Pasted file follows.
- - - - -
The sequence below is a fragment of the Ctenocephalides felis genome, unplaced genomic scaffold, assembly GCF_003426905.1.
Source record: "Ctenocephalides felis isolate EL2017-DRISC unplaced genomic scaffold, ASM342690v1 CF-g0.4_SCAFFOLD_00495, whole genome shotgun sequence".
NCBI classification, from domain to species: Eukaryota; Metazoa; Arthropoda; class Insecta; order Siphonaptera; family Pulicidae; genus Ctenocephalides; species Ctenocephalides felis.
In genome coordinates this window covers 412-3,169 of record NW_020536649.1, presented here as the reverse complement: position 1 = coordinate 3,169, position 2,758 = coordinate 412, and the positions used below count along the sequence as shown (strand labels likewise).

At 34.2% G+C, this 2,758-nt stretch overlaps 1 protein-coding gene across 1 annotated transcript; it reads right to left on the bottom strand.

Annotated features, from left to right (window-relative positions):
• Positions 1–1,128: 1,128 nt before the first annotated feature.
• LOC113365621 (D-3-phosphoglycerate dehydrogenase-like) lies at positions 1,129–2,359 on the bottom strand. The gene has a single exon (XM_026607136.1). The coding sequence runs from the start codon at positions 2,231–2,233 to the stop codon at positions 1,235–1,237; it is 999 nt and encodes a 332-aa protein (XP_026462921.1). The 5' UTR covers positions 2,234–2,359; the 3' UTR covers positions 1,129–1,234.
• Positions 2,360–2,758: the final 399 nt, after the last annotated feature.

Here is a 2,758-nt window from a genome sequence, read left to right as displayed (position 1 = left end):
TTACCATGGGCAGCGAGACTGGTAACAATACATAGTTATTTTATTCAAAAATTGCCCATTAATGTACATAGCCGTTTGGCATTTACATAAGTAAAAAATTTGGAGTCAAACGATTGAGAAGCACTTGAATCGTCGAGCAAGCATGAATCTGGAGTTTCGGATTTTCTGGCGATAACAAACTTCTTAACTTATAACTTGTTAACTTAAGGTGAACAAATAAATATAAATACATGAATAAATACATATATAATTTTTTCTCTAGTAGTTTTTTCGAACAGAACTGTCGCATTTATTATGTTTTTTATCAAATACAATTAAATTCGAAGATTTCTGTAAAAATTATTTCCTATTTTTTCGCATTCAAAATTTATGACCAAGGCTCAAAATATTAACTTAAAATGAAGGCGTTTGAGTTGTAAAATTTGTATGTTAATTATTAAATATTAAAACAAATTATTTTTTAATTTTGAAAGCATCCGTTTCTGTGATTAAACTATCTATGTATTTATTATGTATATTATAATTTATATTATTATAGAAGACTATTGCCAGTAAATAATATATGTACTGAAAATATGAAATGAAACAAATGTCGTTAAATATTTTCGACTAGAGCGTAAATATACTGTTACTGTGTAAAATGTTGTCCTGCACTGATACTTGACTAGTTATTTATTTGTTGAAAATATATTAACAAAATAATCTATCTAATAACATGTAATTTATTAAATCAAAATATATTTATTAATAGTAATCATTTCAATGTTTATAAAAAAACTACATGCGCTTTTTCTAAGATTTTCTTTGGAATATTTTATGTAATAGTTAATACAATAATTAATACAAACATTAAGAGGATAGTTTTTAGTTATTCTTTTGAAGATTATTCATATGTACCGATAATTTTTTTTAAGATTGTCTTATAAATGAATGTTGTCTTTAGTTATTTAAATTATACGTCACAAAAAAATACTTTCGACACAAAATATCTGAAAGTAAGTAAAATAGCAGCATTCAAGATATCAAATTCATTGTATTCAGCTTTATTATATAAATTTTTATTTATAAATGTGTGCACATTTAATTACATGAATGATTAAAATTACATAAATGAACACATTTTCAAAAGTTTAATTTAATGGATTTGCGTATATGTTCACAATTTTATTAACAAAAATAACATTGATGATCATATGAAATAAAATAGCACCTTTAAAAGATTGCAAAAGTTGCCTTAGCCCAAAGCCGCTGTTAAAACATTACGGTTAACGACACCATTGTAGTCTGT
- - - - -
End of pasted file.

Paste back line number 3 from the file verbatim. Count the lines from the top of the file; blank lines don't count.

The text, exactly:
NCBI classification, from domain to species: Eukaryota; Metazoa; Arthropoda; class Insecta; order Siphonaptera; family Pulicidae; genus Ctenocephalides; species Ctenocephalides felis.